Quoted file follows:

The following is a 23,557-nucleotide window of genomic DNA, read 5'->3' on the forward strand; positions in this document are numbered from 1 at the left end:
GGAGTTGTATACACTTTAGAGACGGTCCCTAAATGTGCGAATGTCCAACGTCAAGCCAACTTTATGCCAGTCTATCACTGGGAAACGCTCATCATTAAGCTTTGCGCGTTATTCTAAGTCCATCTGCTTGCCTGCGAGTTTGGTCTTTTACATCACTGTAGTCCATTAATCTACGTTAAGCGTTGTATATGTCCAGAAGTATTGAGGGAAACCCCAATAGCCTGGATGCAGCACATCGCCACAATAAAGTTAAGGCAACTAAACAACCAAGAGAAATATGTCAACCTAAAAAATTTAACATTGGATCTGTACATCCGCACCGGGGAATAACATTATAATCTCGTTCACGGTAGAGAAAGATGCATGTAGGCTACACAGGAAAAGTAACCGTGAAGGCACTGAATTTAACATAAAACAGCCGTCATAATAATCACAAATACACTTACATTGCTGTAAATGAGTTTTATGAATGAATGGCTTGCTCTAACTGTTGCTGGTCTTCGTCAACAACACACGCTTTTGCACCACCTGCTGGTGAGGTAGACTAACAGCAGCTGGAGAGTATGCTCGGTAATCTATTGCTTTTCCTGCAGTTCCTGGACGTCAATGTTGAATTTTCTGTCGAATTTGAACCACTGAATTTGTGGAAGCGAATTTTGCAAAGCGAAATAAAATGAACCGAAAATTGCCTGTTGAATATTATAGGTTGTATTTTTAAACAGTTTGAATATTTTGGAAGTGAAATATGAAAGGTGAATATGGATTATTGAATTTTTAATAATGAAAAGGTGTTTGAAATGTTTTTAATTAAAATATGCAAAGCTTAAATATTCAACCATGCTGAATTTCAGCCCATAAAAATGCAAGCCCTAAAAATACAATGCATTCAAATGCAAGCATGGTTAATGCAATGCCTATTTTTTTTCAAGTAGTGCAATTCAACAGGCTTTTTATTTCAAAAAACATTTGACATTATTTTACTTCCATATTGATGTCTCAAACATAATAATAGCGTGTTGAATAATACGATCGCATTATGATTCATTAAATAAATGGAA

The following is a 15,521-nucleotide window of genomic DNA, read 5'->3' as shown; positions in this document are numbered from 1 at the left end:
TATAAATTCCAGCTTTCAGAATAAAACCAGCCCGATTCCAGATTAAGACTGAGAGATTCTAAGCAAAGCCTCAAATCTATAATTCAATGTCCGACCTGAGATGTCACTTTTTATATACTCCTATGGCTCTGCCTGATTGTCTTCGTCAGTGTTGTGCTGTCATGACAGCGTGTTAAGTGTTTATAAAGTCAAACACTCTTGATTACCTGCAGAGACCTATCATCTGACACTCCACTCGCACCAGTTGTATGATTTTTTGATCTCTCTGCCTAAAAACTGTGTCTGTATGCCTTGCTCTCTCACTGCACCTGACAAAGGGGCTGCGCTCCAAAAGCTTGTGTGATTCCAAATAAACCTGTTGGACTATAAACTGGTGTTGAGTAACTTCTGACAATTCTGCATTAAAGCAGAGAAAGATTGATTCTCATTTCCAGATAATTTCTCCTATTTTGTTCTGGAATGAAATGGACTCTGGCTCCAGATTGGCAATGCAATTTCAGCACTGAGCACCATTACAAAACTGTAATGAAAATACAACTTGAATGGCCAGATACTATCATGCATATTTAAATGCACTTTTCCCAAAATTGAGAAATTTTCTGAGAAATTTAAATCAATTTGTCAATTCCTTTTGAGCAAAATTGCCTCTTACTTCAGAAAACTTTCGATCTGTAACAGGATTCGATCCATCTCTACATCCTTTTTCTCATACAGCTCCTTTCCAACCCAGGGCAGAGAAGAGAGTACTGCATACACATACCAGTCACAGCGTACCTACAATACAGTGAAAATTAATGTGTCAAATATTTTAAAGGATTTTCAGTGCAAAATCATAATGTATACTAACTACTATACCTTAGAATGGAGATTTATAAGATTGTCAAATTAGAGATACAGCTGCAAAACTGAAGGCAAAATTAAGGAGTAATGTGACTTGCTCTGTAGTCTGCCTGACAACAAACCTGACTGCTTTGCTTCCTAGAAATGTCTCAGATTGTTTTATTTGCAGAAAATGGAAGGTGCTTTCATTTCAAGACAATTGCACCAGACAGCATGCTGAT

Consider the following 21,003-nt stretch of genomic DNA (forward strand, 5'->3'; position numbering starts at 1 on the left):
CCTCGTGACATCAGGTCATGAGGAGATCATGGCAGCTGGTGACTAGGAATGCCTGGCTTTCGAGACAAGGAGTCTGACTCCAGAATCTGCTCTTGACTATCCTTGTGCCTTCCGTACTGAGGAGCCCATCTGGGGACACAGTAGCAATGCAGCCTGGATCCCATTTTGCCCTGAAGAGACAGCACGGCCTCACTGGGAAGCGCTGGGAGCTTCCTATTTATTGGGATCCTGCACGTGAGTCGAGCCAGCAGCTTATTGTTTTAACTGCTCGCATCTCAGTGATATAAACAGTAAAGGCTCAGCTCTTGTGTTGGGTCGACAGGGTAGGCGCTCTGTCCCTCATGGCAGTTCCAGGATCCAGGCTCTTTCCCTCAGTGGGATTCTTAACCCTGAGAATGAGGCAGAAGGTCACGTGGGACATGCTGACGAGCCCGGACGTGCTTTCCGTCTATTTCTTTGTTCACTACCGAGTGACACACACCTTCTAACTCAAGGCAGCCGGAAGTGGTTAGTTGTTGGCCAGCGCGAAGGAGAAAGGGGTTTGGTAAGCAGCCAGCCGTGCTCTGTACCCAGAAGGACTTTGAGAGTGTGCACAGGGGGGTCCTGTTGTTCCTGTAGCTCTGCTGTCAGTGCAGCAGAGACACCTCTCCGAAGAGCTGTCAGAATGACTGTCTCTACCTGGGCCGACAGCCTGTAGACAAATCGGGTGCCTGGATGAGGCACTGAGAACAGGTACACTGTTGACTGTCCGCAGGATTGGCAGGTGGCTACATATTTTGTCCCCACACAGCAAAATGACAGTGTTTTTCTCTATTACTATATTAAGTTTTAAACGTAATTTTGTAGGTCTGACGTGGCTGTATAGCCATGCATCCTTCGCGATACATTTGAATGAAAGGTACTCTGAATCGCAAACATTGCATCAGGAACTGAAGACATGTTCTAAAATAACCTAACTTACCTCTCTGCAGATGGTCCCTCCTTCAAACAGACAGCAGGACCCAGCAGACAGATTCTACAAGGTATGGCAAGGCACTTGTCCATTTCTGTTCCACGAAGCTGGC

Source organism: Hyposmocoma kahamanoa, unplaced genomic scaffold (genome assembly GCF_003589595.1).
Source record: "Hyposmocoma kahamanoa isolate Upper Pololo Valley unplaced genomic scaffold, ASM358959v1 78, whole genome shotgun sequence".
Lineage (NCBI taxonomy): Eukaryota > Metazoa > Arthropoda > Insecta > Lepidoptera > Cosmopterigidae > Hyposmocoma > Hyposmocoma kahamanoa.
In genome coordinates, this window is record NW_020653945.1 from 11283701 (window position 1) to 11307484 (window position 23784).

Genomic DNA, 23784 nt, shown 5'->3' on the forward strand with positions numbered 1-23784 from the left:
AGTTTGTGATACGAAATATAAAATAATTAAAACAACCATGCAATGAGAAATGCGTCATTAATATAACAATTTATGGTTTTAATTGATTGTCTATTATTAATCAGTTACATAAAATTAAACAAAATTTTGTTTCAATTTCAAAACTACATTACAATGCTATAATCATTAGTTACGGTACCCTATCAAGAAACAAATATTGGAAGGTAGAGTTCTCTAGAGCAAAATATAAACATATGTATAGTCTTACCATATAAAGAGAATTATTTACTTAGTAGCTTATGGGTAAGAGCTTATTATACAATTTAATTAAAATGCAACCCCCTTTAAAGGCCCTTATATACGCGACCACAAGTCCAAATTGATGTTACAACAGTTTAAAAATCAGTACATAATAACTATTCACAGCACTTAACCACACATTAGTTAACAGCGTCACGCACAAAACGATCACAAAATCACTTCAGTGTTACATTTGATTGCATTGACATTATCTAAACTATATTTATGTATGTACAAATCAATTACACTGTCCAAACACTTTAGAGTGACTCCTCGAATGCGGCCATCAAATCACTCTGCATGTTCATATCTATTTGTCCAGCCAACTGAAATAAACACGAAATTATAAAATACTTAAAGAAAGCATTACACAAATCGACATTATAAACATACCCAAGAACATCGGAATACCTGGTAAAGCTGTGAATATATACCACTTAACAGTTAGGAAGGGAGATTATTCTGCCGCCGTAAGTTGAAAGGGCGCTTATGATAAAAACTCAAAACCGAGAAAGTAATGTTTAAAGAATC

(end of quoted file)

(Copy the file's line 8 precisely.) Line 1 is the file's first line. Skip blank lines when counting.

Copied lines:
Source record: "Hyposmocoma kahamanoa isolate Upper Pololo Valley unplaced genomic scaffold, ASM358959v1 78, whole genome shotgun sequence".